Imagination is a Muscle

I’ve been saying this for years, but recently I’ve heard Neil Gaiman say it:

“The imagination is a muscle. If it is not exercised, it atrophies.” The more you use your imagination, the stronger your imagination becomes.

If you are a writer, especially a bizarro writer where strange imaginative ideas are the most important aspect of your work, make sure to daydream as much as possible. Daydreaming is the best way you can exercise your imagination. Do it as much as you can, in little spurts all day long. I’m sure most bizarro writers already daydream a lot. That’s probably why you started writing in the first place. But as you get older and become absorbed by the real world, your imagination is likely to suffer or you might feel like you’re running out of worthwhile ideas. Just take some time out every day to daydream. It might seem immature and a waste of time to other people, but it will actually exercise your brain and help you to become a better writer.

Many have said that some people are just natural born writers. They say these people have a certain spark that they were born with that just can’t be taught in schools. I disagree. I think that spark is just the writer’s imagination, which has been built up from years of daydreaming. If you are lacking in creativity all you have to do is daydream more and your imagination will build. Maybe even try playing with toys again. That’s what Ray Bradbury did.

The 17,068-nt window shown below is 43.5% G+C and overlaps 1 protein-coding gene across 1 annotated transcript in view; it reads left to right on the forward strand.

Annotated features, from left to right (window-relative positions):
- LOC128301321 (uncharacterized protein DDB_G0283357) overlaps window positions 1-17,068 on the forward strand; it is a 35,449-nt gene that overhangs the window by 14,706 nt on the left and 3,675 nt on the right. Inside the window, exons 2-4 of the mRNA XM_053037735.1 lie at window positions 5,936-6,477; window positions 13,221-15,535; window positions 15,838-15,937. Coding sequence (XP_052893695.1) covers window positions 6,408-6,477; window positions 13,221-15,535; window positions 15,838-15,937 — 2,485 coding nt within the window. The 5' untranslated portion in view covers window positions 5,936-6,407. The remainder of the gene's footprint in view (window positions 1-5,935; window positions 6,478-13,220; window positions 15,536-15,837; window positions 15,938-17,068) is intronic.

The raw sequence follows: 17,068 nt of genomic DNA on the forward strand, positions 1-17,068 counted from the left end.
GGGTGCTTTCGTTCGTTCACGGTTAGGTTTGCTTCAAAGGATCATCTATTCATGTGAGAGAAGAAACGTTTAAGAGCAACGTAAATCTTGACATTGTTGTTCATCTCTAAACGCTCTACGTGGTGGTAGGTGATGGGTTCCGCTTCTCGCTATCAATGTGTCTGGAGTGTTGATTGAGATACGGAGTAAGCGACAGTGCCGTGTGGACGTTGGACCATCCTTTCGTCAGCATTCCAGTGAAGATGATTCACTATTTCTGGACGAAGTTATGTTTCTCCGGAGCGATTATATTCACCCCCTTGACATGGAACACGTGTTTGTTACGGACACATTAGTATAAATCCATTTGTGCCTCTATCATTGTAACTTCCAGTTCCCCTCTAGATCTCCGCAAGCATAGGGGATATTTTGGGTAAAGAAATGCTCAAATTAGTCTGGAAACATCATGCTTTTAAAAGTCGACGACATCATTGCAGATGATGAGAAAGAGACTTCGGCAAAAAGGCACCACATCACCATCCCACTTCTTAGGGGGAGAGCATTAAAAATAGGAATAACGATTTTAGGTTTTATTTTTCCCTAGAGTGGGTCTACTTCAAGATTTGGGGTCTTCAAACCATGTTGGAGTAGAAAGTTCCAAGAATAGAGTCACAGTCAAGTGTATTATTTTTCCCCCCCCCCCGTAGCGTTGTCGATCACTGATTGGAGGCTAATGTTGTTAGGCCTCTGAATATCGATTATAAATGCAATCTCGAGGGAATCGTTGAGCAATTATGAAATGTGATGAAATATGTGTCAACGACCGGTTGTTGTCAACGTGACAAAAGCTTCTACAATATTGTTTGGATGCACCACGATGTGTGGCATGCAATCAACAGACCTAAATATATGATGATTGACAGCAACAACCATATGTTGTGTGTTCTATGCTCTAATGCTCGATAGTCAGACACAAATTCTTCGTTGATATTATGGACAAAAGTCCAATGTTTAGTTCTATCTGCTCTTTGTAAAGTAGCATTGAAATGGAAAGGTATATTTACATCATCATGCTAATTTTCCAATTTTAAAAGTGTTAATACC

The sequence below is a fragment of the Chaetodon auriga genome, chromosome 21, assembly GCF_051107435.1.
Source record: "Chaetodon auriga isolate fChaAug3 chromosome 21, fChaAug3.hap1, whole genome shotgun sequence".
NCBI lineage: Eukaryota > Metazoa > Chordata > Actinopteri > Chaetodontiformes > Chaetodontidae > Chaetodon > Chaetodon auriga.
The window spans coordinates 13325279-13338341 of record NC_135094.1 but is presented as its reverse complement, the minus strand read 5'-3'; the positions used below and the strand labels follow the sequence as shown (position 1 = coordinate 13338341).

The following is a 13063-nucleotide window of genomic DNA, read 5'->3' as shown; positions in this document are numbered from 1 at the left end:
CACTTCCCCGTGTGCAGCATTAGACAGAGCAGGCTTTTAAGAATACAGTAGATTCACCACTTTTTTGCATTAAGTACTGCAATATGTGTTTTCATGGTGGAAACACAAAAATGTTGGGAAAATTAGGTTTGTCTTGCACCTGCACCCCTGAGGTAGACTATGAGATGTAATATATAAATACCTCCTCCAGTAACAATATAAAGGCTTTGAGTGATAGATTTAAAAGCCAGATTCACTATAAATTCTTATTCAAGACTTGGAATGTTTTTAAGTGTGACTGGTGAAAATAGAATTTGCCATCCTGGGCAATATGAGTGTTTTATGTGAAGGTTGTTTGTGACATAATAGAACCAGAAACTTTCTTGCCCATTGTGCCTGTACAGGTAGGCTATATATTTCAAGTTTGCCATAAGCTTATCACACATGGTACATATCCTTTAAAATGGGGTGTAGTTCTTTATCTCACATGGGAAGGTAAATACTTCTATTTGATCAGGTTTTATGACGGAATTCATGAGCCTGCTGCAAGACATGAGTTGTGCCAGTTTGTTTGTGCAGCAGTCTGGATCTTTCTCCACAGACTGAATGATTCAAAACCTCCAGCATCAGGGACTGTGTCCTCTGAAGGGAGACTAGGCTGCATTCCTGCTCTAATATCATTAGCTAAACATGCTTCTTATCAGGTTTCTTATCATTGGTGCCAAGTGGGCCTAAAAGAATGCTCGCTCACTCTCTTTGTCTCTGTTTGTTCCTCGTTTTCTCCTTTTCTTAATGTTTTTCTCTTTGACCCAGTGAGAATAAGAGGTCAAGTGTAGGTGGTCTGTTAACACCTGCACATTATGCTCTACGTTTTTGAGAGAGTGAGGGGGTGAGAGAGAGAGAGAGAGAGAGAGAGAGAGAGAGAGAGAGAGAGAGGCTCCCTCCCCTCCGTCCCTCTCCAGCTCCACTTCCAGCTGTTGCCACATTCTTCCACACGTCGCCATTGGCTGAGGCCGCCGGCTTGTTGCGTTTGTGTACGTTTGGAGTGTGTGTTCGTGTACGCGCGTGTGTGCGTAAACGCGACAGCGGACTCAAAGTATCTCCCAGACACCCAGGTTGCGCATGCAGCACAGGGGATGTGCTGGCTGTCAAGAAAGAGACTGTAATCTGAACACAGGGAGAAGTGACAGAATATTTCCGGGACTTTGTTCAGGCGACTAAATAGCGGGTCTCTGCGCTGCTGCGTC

Of course, another way is to just write a lot. Writing forces you to imagine and the more you write the more you will strengthen your imagination. Still, it’s good to train it as much as possible before putting into action, especially if you don’t write every single day.

3 Responses to “Imagination is a Muscle”

  1. I find dreaming in general very influential. Some days I just sleep in till 2 or 3 in the afternoon just to keep myself dreaming. Sometimes I feel I wasted a day, but I LOVE dreaming.

  2. carltonmellick Says:

    REM sleep is supposed to enhance your creativity, so I think dreaming will exercise your imagination as well. Lucid dreaming probably more so. But besides helping creativity, dreams can be inspiring.

  3. chris benton Says:

    I’ll try to keep this short. This is in response to your past three posts. Very blunt, erudite shit I must say. Your championing of marathon writing and your theory of betting bacon is refreshing. One must remember that the so-called giants of literature were marathon writers. Dostoyevsky wrote his great novels in monthly installments to pay off his gambling debts. Sometimes, certain specie of desperation smuggles quality into the quantity as well. As for day-dreaming, I argue with my lover frequently about me staring off into space for some seriously heavy time-blocks. I still give her the same frustrating answer: “I’m working”

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